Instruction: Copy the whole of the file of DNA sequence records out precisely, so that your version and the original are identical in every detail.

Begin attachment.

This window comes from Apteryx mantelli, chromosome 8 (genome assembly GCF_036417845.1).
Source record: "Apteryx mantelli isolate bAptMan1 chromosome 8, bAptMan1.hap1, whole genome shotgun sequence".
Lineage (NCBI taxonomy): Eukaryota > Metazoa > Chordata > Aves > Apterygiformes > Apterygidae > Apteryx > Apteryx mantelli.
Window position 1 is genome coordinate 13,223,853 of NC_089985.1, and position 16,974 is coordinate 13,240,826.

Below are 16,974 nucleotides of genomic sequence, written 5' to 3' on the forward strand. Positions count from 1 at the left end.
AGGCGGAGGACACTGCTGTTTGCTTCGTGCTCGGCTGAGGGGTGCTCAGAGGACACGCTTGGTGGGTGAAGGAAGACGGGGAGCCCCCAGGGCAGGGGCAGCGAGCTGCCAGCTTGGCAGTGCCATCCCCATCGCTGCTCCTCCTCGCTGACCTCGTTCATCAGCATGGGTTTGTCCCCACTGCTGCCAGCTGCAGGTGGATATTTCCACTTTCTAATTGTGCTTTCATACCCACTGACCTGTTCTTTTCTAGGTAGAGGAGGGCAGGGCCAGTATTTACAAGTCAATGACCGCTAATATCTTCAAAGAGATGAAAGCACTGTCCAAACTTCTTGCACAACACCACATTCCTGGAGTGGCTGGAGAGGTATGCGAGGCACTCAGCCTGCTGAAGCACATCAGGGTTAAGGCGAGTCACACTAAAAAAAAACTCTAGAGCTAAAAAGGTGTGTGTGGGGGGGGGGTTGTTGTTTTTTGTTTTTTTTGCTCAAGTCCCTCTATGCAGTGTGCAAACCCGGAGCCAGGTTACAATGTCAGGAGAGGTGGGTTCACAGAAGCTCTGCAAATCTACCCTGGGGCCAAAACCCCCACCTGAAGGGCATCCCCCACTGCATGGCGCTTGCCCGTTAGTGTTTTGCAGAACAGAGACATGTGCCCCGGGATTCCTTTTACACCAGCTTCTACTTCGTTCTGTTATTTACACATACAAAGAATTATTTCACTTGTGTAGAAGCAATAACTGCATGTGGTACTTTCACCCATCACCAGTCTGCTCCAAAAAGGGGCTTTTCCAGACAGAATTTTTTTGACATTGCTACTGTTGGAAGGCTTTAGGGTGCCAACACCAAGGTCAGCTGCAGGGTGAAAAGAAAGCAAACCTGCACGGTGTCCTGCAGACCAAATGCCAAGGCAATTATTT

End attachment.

This window comes from Apteryx mantelli, chromosome 8 (genome assembly GCF_036417845.1).
Source record: "Apteryx mantelli isolate bAptMan1 chromosome 8, bAptMan1.hap1, whole genome shotgun sequence".
Lineage (NCBI taxonomy): Eukaryota > Metazoa > Chordata > Aves > Apterygiformes > Apterygidae > Apteryx > Apteryx mantelli.
Window position 1 is genome coordinate 13,223,853 of NC_089985.1, and position 16,974 is coordinate 13,240,826.

Below are 16,974 nucleotides of genomic sequence, written 5' to 3' on the forward strand. Positions count from 1 at the left end.
AGGCGGAGGACACTGCTGTTTGCTTCGTGCTCGGCTGAGGGGTGCTCAGAGGACACGCTTGGTGGGTGAAGGAAGACGGGGAGCCCCCAGGGCAGGGGCAGCGAGCTGCCAGCTTGGCAGTGCCATCCCCATCGCTGCTCCTCCTCGCTGACCTCGTTCATCAGCATGGGTTTGTCCCCACTGCTGCCAGCTGCAGGTGGATATTTCCACTTTCTAATTGTGCTTTCATACCCACTGACCTGTTCTTTTCTAGGTAGAGGAGGGCAGGGCCAGTATTTACAAGTCAATGACCGCTAATATCTTCAAAGAGATGAAAGCACTGTCCAAACTTCTTGCACAACACCACATTCCTGGAGTGGCTGGAGAGGTATGCGAGGCACTCAGCCTGCTGAAGCACATCAGGGTTAAGGCGAGTCACACTAAAAAAAAACTCTAGAGCTAAAAAGGTGTGTGTGGGGGGGGGGTTGTTGTTTTTTGTTTTTTTTGCTCAAGTCCCTCTATGCAGTGTGCAAACCCGGAGCCAGGTTACAATGTCAGGAGAGGTGGGTTCACAGAAGCTCTGCAAATCTACCCTGGGGCCAAAACCCCCACCTGAAGGGCATCCCCCACTGCATGGCGCTTGCCCGTTAGTGTTTTGCAGAACAGAGACATGTGCCCCGGGATTCCTTTTACACCAGCTTCTACTTCGTTCTGTTATTTACACATACAAAGAATTATTTCACTTGTGTAGAAGCAATAACTGCATGTGGTACTTTCACCCATCACCAGTCTGCTCCAAAAAGGGGCTTTTCCAGACAGAATTTTTTTGACATTGCTACTGTTGGAAGGCTTTAGGGTGCCAACACCAAGGTCAGCTGCAGGGTGAAAAGAAAGCAAACCTGCACGGTGTCCTGCAGACCAAATGCCAAGGCAATTATTT